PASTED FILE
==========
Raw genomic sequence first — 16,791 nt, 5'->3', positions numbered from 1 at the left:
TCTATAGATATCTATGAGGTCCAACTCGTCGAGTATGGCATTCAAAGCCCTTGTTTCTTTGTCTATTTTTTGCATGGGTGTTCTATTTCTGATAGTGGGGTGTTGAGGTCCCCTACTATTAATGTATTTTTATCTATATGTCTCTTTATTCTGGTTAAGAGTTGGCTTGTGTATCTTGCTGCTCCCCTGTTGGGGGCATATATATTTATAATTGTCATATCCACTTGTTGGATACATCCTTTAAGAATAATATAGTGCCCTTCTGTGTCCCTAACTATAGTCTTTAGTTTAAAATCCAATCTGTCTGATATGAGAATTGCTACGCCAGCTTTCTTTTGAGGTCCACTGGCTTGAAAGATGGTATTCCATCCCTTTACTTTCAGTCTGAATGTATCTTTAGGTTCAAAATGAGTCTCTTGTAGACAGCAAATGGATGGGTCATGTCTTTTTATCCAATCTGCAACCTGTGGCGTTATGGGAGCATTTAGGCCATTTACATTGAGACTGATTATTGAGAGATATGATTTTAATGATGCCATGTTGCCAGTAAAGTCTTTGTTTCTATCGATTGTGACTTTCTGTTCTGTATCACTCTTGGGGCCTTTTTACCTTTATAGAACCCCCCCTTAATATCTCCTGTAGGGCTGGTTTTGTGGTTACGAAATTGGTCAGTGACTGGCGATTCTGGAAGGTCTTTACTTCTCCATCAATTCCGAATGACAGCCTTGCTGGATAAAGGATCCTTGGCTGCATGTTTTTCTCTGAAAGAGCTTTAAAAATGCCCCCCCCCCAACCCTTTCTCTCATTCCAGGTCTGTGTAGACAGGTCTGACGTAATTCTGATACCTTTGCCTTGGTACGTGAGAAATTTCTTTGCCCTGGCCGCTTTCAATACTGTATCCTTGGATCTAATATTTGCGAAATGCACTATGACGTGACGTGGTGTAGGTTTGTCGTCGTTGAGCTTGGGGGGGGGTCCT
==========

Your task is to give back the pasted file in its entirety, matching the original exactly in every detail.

Raw genomic sequence first — 16,791 nt, 5'->3', positions numbered from 1 at the left:
TCTATAGATATCTATGAGGTCCAACTCGTCGAGTATGGCATTCAAAGCCCTTGTTTCTTTGTCTATTTTTTGCATGGGTGTTCTATTTCTGATAGTGGGGTGTTGAGGTCCCCTACTATTAATGTATTTTTATCTATATGTCTCTTTATTCTGGTTAAGAGTTGGCTTGTGTATCTTGCTGCTCCCCTGTTGGGGGCATATATATTTATAATTGTCATATCCACTTGTTGGATACATCCTTTAAGAATAATATAGTGCCCTTCTGTGTCCCTAACTATAGTCTTTAGTTTAAAATCCAATCTGTCTGATATGAGAATTGCTACGCCAGCTTTCTTTTGAGGTCCACTGGCTTGAAAGATGGTATTCCATCCCTTTACTTTCAGTCTGAATGTATCTTTAGGTTCAAAATGAGTCTCTTGTAGACAGCAAATGGATGGGTCATGTCTTTTTATCCAATCTGCAACCTGTGGCGTTATGGGAGCATTTAGGCCATTTACATTGAGACTGATTATTGAGAGATATGATTTTAATGATGCCATGTTGCCAGTAAAGTCTTTGTTTCTATCGATTGTGACTTTCTGTTCTGTATCACTCTTGGGGCCTTTTTACCTTTATAGAACCCCCCCTTAATATCTCCTGTAGGGCTGGTTTTGTGGTTACGAAATTGGTCAGTGACTGGCGATTCTGGAAGGTCTTTACTTCTCCATCAATTCCGAATGACAGCCTTGCTGGATAAAGGATCCTTGGCTGCATGTTTTTCTCTGAAAGAGCTTTAAAAATGCCCCCCCCCCAACCCTTTCTCTCATTCCAGGTCTGTGTAGACAGGTCTGACGTAATTCTGATACCTTTGCCTTGGTACGTGAGAAATTTCTTTGCCCTGGCCGCTTTCAATACTGTATCCTTGGATCTAATATTTGCGAAATGCACTATGACGTGACGTGGTGTAGGTTTGTCGTCGTTGAGCTTGGGGGGGGGTCCT